7 years, 2 months ago
Following the Small Wars Manual, I have argued before that force projection and timeliness are critical for counterinsurgency operations, and that constant and perpetual offensive operations against guerrilla fighers is the way to effect security and thus stabilize territory. Protracted duration is the enemy of victory in war and a sure path to defeat. The al Qaeda high command letter to Zarqawi frankly admitted that “prolonging the war is in our interest.” My arguments have been directly contrary to the Generals who have argued for a small footprint, believing that most effective way to achieve security is to use the minimum number of troops. It is possible that the Generals have confused large force projection with the actual implementation of force. There are even Generals who want to jettison the “kill-kill ethos” of the Army and Marines. Yet this is certainly not the case. The larger the force size, the smaller the probability that force will have to be exercised. The two have proven to be inversely proportional.
The boots know that there aren’t enough troops, and haven’t been from the beginning. In recent action in Iraq, we see what can happen with enough troops, versus the carnage that can ensue when the U.S. is not present.
… members of the Army’s 172nd Stryker Brigade are on a charm offensive. The soldiers spent 12 months in the restive city of Mosul, before having their tour in Iraq extended to help in the U.S.’s campaign to pacify Baghdad. The unit’s experience shows. They are alert but relaxed, carrying themselves with a gentle posture, weapons down, waving to the locals, talking with them. Kids hold hands with the Americans; an Iraqi mother hands a soldier her baby to hold. Locals invite U.S. officers in to sit and have glasses upon glasses of tea, orange Fanta, Pepsi and Arabic coffee. They don’t go into a house without a few Iraqi soldiers who can better gauge if someone looks suspicious. Walking out of one Iraqi home, Lieut. Colonel John Norris, commander of the Stryker 4th Battalion, 23rd Infantry Regiment Tomahawks, enjoys a moment of guarded optimism. “Days like this you think, wow, they can really do it. If they can just stop the killing.”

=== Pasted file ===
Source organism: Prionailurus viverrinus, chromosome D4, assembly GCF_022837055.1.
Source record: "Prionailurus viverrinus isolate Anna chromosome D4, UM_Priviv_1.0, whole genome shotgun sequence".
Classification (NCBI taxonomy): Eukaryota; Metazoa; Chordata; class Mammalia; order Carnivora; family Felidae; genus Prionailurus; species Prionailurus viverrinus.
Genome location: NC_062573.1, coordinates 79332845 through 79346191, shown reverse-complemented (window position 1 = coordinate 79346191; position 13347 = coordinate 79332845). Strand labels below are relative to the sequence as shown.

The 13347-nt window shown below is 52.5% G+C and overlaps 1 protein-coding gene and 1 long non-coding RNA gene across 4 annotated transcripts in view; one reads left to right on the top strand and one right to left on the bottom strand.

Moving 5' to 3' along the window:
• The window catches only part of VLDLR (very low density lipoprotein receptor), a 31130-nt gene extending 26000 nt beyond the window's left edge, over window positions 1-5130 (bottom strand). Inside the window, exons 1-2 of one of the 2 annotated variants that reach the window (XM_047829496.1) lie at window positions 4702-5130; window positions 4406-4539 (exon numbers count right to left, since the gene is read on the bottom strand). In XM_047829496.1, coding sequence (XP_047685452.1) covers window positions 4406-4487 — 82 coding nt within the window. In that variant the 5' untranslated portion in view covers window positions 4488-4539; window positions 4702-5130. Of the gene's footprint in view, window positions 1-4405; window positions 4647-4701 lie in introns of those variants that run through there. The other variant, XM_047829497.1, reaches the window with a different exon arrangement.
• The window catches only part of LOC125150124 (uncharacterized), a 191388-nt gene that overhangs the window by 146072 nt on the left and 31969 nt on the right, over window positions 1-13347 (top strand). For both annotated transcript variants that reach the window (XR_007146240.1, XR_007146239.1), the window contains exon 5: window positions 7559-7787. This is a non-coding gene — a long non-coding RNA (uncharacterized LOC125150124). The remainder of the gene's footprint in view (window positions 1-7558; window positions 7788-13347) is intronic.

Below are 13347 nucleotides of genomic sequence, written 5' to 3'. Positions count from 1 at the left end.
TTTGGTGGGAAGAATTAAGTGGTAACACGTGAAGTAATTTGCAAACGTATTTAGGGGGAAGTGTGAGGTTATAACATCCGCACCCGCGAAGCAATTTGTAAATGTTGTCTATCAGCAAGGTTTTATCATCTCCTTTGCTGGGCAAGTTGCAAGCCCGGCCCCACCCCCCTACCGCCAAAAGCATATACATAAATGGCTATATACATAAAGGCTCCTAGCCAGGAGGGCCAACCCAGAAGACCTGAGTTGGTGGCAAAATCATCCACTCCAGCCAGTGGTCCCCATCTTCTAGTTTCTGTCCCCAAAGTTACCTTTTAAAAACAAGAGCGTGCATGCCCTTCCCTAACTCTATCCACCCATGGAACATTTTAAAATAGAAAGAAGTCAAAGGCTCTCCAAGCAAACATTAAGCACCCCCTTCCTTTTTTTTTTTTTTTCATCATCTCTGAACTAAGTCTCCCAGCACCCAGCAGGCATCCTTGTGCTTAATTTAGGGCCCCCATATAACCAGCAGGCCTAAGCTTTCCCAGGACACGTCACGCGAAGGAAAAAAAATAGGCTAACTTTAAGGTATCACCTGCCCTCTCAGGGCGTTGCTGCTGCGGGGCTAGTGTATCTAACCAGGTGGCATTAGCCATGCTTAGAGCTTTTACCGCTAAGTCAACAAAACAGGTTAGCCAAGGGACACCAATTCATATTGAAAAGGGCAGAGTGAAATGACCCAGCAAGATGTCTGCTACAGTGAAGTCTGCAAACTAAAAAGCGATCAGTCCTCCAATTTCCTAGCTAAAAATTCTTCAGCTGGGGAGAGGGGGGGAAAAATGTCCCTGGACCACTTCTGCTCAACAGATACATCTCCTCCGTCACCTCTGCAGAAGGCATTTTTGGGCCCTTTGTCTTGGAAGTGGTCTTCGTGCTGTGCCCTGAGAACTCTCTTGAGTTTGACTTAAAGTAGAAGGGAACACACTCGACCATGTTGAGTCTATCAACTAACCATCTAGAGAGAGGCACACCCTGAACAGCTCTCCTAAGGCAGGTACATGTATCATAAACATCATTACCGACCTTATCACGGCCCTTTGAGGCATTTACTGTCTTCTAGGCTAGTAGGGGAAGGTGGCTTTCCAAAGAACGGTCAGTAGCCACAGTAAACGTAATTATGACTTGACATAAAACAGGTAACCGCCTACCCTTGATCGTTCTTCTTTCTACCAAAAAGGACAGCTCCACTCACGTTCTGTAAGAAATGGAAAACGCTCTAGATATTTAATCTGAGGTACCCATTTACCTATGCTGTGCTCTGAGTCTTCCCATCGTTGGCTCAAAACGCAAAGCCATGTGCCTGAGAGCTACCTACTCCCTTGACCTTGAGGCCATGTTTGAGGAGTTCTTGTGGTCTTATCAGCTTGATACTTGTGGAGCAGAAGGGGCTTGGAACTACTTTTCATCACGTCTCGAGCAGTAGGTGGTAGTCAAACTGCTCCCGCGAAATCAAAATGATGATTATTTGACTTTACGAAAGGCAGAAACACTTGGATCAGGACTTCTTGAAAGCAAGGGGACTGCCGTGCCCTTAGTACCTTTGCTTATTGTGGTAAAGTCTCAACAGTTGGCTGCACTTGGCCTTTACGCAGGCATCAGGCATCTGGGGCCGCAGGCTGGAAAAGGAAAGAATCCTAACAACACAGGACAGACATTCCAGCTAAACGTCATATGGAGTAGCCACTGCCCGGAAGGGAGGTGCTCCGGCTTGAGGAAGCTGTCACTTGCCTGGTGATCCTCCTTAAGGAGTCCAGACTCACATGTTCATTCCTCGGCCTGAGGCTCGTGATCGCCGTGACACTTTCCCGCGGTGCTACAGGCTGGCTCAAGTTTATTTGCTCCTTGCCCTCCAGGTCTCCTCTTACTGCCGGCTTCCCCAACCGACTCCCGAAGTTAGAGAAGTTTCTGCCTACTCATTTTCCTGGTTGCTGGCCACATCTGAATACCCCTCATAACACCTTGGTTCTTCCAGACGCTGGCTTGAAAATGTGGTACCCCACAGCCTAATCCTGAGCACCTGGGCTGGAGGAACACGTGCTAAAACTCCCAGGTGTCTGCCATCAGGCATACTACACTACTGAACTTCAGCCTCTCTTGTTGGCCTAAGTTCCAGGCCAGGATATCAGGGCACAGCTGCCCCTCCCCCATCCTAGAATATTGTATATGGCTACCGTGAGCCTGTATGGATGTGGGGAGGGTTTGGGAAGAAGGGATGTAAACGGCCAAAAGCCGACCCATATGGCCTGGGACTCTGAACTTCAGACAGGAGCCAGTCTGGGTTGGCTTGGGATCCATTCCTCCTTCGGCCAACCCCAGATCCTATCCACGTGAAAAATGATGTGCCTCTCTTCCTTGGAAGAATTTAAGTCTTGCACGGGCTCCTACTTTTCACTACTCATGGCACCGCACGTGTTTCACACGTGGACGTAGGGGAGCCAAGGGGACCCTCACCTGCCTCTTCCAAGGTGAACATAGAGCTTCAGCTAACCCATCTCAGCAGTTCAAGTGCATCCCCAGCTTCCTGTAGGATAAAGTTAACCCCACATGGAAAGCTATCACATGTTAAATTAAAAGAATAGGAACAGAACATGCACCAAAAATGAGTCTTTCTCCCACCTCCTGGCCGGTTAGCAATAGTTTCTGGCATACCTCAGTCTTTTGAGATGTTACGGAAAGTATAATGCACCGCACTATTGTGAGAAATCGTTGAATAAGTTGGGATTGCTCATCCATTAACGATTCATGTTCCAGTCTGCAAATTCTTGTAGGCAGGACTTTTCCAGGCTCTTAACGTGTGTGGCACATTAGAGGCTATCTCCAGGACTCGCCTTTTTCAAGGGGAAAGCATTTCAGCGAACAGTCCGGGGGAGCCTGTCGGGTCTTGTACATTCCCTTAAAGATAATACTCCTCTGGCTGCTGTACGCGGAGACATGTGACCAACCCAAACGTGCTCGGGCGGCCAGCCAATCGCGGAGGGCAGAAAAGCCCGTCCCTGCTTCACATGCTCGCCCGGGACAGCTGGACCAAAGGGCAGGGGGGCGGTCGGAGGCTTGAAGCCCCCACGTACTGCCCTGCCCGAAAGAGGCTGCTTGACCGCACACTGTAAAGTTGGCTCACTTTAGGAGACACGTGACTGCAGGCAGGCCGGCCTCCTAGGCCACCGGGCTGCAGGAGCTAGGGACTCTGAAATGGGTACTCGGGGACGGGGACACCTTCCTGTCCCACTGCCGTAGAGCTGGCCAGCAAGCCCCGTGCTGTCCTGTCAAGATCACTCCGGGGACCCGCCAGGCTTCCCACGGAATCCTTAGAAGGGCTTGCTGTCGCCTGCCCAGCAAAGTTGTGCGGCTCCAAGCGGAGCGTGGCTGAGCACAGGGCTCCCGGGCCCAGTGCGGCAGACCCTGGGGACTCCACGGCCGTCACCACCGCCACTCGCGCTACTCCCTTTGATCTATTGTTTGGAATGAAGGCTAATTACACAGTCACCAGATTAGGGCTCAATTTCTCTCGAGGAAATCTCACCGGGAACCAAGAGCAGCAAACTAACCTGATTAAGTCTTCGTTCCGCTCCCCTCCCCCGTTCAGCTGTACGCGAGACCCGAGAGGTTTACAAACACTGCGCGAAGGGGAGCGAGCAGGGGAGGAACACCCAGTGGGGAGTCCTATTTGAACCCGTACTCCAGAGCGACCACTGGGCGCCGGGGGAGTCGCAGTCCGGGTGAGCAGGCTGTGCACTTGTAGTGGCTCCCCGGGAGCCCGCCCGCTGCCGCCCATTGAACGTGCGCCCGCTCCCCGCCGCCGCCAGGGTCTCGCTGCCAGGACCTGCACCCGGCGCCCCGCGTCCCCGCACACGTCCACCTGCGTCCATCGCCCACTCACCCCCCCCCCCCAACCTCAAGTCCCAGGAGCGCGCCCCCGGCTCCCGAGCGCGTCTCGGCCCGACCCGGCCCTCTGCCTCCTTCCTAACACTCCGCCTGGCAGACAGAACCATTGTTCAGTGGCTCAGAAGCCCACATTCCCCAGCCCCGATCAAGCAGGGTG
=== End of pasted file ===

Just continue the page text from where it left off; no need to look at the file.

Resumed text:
It’s the glimmers of hope that make the realities in Iraq so heartbreaking. Residents of Ur say that with the Strykers around, sectarian murders have all but disappeared. Neighbors emerge from their homes to chat and allow their sons and daughters to play in the street. But the Iraqis and Americans know that such sanity won’t last. Though 12,000 U.S. and Iraqi troops have moved to the capital to try to defuse sectarian violence, the level of killing across the city remains as high as ever. That’s because the U.S. doesn’t have enough troops to maintain the peace in the areas they’ve secured, instead relying on Iraqi units who have yet to prove they can impose order. In Ghazaliyah, a west Baghdad neighborhood the 172nd Strykers cleared weeks earlier, violence has already gone back up to previous levels. For all the progress made in Ur, the troops know the cycle is bound to repeat itself there too. “We leave,” says Sergeant First Class Joshua Brown, as his Stryker pulls out of Ur city, “and it turns into f—— Somalia.”
Commanders in Iraq have recently called for more troops, but will stop short of directly saying that these troops need to be U.S. rather than Iraqi troops. As we have pointed out, Iraqi soldiers can sometimes hinder U.S. efforts.
There is a revised field manual soon to be issued, including reformulated counterinsurgency doctrine. But is has been pointed out that the number of troops required to uphold this strategy are not there in Iraq, and are not coming.